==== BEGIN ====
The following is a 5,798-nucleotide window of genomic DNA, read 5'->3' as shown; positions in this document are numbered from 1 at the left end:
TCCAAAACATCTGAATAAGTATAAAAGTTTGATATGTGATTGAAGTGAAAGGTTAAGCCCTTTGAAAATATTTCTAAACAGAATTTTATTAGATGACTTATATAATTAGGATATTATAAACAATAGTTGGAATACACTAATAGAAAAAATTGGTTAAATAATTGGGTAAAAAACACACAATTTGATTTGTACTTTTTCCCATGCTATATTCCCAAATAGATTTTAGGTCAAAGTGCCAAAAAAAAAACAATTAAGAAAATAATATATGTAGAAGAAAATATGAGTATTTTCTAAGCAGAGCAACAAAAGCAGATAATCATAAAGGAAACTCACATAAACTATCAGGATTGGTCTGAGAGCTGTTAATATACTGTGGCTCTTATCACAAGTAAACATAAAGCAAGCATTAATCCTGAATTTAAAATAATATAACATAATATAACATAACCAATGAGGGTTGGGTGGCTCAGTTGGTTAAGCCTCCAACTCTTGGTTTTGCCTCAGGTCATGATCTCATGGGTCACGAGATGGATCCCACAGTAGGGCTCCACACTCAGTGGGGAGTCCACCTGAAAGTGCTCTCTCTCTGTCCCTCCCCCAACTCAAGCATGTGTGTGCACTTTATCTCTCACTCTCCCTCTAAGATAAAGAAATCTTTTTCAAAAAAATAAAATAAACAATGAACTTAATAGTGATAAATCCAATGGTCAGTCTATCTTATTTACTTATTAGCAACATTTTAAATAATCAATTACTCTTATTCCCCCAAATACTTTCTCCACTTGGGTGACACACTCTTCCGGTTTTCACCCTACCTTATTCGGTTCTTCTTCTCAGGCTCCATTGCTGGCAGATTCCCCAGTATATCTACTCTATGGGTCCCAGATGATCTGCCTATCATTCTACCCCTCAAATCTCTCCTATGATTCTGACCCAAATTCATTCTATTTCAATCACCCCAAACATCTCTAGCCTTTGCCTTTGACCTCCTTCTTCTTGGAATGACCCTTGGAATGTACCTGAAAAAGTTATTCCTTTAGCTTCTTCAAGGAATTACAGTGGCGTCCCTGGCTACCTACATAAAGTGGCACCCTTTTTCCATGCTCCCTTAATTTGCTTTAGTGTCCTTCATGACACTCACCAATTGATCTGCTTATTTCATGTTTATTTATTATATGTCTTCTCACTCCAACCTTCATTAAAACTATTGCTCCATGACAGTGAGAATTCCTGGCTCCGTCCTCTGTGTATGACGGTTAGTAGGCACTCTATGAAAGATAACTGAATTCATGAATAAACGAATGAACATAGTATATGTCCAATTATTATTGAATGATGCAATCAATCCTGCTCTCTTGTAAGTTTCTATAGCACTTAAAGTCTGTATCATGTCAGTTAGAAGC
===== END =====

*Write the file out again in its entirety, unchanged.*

The following is a 5,798-nucleotide window of genomic DNA, read 5'->3' as shown; positions in this document are numbered from 1 at the left end:
TCCAAAACATCTGAATAAGTATAAAAGTTTGATATGTGATTGAAGTGAAAGGTTAAGCCCTTTGAAAATATTTCTAAACAGAATTTTATTAGATGACTTATATAATTAGGATATTATAAACAATAGTTGGAATACACTAATAGAAAAAATTGGTTAAATAATTGGGTAAAAAACACACAATTTGATTTGTACTTTTTCCCATGCTATATTCCCAAATAGATTTTAGGTCAAAGTGCCAAAAAAAAAACAATTAAGAAAATAATATATGTAGAAGAAAATATGAGTATTTTCTAAGCAGAGCAACAAAAGCAGATAATCATAAAGGAAACTCACATAAACTATCAGGATTGGTCTGAGAGCTGTTAATATACTGTGGCTCTTATCACAAGTAAACATAAAGCAAGCATTAATCCTGAATTTAAAATAATATAACATAATATAACATAACCAATGAGGGTTGGGTGGCTCAGTTGGTTAAGCCTCCAACTCTTGGTTTTGCCTCAGGTCATGATCTCATGGGTCACGAGATGGATCCCACAGTAGGGCTCCACACTCAGTGGGGAGTCCACCTGAAAGTGCTCTCTCTCTGTCCCTCCCCCAACTCAAGCATGTGTGTGCACTTTATCTCTCACTCTCCCTCTAAGATAAAGAAATCTTTTTCAAAAAAATAAAATAAACAATGAACTTAATAGTGATAAATCCAATGGTCAGTCTATCTTATTTACTTATTAGCAACATTTTAAATAATCAATTACTCTTATTCCCCCAAATACTTTCTCCACTTGGGTGACACACTCTTCCGGTTTTCACCCTACCTTATTCGGTTCTTCTTCTCAGGCTCCATTGCTGGCAGATTCCCCAGTATATCTACTCTATGGGTCCCAGATGATCTGCCTATCATTCTACCCCTCAAATCTCTCCTATGATTCTGACCCAAATTCATTCTATTTCAATCACCCCAAACATCTCTAGCCTTTGCCTTTGACCTCCTTCTTCTTGGAATGACCCTTGGAATGTACCTGAAAAAGTTATTCCTTTAGCTTCTTCAAGGAATTACAGTGGCGTCCCTGGCTACCTACATAAAGTGGCACCCTTTTTCCATGCTCCCTTAATTTGCTTTAGTGTCCTTCATGACACTCACCAATTGATCTGCTTATTTCATGTTTATTTATTATATGTCTTCTCACTCCAACCTTCATTAAAACTATTGCTCCATGACAGTGAGAATTCCTGGCTCCGTCCTCTGTGTATGACGGTTAGTAGGCACTCTATGAAAGATAACTGAATTCATGAATAAACGAATGAACATAGTATATGTCCAATTATTATTGAATGATGCAATCAATCCTGCTCTCTTGTAAGTTTCTATAGCACTTAAAGTCTGTATCATGTCAGTTAGAAGC